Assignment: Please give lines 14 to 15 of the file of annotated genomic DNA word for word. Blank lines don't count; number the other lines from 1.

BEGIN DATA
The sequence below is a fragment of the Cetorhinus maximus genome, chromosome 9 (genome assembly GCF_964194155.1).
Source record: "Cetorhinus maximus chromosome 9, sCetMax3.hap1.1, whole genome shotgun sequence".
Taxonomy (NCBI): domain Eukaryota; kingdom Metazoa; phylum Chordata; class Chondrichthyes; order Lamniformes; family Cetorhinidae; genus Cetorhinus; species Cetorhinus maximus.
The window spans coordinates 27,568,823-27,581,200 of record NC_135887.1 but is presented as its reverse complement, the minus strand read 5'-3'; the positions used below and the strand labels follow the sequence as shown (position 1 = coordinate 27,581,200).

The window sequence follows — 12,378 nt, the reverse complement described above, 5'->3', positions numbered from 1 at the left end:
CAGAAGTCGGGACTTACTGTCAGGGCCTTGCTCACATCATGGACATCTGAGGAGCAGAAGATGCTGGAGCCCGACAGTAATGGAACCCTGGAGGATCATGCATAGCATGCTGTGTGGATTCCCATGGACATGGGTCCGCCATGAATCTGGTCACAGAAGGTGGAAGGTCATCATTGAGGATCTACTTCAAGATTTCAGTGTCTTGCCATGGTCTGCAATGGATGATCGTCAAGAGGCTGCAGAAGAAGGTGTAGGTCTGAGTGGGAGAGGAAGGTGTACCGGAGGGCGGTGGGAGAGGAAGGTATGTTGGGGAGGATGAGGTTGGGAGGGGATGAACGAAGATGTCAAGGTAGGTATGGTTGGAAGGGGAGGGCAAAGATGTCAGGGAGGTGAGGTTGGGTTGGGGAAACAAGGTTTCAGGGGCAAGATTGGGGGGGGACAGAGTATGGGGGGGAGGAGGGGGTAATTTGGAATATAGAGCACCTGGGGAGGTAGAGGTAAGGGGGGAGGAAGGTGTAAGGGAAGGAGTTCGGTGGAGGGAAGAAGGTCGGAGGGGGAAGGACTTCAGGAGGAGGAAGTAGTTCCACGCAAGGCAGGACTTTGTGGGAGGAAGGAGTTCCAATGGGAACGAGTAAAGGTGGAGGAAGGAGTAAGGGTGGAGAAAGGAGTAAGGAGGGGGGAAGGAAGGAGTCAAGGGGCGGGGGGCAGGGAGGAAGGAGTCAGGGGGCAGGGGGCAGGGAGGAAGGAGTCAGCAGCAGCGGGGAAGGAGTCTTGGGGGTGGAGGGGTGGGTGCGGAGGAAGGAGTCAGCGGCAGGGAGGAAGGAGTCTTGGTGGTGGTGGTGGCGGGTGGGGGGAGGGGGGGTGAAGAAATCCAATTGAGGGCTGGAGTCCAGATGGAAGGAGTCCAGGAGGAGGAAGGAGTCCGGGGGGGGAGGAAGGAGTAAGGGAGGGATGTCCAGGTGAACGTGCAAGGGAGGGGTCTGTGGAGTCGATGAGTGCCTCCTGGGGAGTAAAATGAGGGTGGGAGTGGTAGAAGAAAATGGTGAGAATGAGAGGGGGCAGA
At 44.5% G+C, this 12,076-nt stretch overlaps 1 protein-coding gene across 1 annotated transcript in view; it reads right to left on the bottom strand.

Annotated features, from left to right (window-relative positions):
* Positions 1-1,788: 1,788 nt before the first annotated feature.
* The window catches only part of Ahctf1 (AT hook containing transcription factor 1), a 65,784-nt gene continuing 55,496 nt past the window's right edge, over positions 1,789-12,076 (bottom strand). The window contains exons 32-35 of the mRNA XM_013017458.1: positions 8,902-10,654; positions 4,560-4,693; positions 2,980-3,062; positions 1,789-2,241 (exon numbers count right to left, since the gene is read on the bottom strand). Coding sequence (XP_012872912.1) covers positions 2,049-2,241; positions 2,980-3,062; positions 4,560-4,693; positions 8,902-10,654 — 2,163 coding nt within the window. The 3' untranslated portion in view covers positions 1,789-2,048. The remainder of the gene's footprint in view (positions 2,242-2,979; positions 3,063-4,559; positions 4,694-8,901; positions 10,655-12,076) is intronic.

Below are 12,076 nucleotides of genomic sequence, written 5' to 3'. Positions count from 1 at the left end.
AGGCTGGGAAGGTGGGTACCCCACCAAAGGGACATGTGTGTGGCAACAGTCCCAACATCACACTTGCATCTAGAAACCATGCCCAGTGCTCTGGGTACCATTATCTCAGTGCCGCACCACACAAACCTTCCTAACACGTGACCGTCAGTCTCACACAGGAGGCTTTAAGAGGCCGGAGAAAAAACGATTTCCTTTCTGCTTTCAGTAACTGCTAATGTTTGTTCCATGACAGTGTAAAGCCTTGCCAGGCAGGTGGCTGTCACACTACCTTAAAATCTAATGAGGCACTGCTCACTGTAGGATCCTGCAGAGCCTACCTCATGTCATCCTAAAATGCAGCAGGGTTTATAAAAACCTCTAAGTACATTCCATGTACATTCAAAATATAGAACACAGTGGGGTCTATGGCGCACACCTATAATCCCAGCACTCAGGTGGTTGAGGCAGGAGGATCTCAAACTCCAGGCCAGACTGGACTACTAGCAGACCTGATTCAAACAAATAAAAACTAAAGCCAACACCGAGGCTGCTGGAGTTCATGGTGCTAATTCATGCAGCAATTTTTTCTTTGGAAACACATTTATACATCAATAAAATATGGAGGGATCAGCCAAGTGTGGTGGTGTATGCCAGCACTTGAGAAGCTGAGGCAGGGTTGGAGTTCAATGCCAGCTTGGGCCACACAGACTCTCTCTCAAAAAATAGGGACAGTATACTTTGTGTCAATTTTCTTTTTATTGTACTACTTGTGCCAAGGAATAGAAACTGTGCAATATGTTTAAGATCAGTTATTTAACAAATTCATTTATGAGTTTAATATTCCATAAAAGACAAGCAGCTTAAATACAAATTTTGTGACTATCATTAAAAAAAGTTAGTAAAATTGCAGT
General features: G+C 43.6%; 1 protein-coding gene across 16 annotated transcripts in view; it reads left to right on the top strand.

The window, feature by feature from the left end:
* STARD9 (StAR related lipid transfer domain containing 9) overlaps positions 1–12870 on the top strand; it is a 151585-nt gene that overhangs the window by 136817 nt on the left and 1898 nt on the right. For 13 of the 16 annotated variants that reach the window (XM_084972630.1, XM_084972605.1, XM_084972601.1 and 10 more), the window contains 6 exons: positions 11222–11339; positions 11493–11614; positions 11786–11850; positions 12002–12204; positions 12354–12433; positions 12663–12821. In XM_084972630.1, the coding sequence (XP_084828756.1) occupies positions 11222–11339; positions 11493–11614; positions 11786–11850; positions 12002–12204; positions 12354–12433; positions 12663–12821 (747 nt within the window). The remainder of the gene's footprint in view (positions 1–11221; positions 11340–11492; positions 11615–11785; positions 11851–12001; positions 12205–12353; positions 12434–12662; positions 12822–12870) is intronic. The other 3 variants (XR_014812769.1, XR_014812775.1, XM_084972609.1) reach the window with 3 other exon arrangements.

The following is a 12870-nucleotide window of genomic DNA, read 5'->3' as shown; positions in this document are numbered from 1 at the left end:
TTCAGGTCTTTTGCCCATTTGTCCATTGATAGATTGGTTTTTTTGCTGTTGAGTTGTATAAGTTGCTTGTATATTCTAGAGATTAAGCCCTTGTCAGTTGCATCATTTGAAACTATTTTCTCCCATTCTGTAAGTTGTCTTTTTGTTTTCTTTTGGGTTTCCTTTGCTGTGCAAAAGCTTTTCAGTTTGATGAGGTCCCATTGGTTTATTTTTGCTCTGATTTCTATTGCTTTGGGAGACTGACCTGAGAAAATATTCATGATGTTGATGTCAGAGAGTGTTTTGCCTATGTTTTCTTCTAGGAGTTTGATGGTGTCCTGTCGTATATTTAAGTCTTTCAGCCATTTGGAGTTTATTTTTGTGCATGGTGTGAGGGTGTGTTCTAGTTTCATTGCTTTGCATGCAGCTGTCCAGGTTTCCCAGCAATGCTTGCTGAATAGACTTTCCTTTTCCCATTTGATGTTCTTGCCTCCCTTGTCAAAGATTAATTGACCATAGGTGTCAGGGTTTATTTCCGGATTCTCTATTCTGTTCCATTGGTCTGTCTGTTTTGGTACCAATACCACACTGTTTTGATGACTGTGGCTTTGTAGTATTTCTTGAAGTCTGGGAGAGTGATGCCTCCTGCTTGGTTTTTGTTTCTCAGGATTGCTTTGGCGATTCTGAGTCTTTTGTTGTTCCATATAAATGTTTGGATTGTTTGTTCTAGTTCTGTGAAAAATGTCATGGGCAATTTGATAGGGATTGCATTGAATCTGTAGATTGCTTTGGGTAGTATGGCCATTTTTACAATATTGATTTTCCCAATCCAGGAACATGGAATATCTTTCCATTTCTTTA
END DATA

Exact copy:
The window, feature by feature from the left end:
* STARD9 (StAR related lipid transfer domain containing 9) overlaps positions 1–12870 on the top strand; it is a 151585-nt gene that overhangs the window by 136817 nt on the left and 1898 nt on the right. For 13 of the 16 annotated variants that reach the window (XM_084972630.1, XM_084972605.1, XM_084972601.1 and 10 more), the window contains 6 exons: positions 11222–11339; positions 11493–11614; positions 11786–11850; positions 12002–12204; positions 12354–12433; positions 12663–12821. In XM_084972630.1, the coding sequence (XP_084828756.1) occupies positions 11222–11339; positions 11493–11614; positions 11786–11850; positions 12002–12204; positions 12354–12433; positions 12663–12821 (747 nt within the window). The remainder of the gene's footprint in view (positions 1–11221; positions 11340–11492; positions 11615–11785; positions 11851–12001; positions 12205–12353; positions 12434–12662; positions 12822–12870) is intronic. The other 3 variants (XR_014812769.1, XR_014812775.1, XM_084972609.1) reach the window with 3 other exon arrangements.